“I’m really grieving what I thought this six months was going to be and realising what it’s actually going to be now,” Mrs Unger said.
“It’s sometimes fine and we’re on video and we’re sharing pictures and being able to share her milestones and that’s been great, but other times when I just want my mum to be here or want friends to actually meet her and see her.
“Just to have someone see her, to look at her and touch her and to say she’s ok, and you’re doing fine and everything is ok, I missed that.”
On the flip side, being in isolation has taken off the pressures of being a “productive mother”.
“The positives of course of that, there’s nothing else I can do but to be with her, so there isn’t any other pressure to be particularly productive because there’s just us and we’re at home.
“So I get to see all her little things that she does and be really present with her and that’s a really good thing.”
Mrs Unger said she felt even more aware of the need for her Catholic faith since churches had closed but was struggling to participate in the virtual church.
She said she particularly felt the absence of the Eucharist, but found consolation in a reflection on how the first disciples felt when Jesus died.
“Mary and the first disciples only knew emptiness and quietness,” Mrs Unger said..
“It was like that gave me permission to spend Holy Week and Easter just present with my family week and present at home, and not trying to be connected into everything and being just like Mary was being at home.”
Quarantine life puts greater focus on the new baby
MELKITE Catholic couple Bernard and Jane Toutounji are experiencing life with a newborn for the fourth time.
For them, social isolation measures have actually been a good thing.
With no places to be, and no places to see, life has revolved around the new girl in the family, eight-week-old Isabel.
And while it’s still chaotic inside their Sydney-based home, there’s a strange calmness that’s come with not having any plans.
“Even the baby’s been quite calm, but maybe also because we’ve been home and had nowhere to go, everything’s revolved around her so she feeds when she needs to feed, she sleeps when she needs to sleep,” Mr Toutounji, who is the national director for Aid to the Church in Need Australia, said.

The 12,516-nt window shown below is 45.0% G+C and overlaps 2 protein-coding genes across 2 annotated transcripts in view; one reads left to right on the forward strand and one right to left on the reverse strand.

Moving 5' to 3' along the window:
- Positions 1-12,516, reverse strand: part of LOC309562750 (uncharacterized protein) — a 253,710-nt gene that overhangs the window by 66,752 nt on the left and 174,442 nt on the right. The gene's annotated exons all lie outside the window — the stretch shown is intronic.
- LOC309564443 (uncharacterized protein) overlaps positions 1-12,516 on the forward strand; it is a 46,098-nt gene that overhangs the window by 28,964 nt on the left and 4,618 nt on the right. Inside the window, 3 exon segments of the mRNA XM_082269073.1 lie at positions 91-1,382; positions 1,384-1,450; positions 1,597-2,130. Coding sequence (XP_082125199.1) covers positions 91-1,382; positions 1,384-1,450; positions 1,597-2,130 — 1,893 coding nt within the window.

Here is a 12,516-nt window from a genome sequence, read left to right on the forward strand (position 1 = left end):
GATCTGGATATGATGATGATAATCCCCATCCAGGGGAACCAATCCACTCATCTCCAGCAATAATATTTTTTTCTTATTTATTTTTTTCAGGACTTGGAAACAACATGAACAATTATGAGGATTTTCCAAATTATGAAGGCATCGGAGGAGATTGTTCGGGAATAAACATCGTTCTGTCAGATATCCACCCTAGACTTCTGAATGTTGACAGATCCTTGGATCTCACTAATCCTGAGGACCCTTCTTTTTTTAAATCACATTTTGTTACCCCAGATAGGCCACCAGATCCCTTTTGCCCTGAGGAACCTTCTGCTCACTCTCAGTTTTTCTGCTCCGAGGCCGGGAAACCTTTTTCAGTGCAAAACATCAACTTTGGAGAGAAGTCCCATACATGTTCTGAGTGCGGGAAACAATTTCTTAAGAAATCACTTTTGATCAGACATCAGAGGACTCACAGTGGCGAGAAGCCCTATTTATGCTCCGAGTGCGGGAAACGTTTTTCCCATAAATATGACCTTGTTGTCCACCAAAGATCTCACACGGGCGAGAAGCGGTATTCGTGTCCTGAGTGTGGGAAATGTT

“There is much more focus on the needs of the family.”
“We’re never rushing,” Mrs Toutounji said.
“To be honest, whether coronavirus or not, life, just family life, whether you’ve got a newborn or not, it’s pretty chaotic.
“Very often you go into survival mode.
“You just do the best you can do.”
Like many other Catholic parents with newborns, the Toutounjis were also faced with the question about Isabel’s baptism.
According to the Melkite tradition, Isabel should be receiving her sacraments of initiation into the Catholic Church in a couple of months.
As a Melkite, Isabel will be baptised, confirmed and receive first communion at the same time.
“Because the baptism is their baptism, communion and confirmation, this is the big sacramental event so we invite a lot of people to it,” Mr Toutounji said.
The Toutounjis have chosen to delay her baptism for now, but are considering a small ceremony if the pandemic continues for several months.
While they’re looking forward to the holy event, Mr Toutounji is aware that the pandemic is calling his family to live in the present.
“It is a unique time that we’ll probably get to the end of, just because you don’t know how the time’s going to go – you can see how you’ll get to the end of this in a month or two and think, ‘Wow that was a very unique period of time and like anything, did you make the most of it?” he said.
“People are saving 10, 12 hours a week in travel.
“That’s a huge difference to family life.
“There is a real blessing to all that.
“I’m wondering if people will be keen to give that back up at the end?”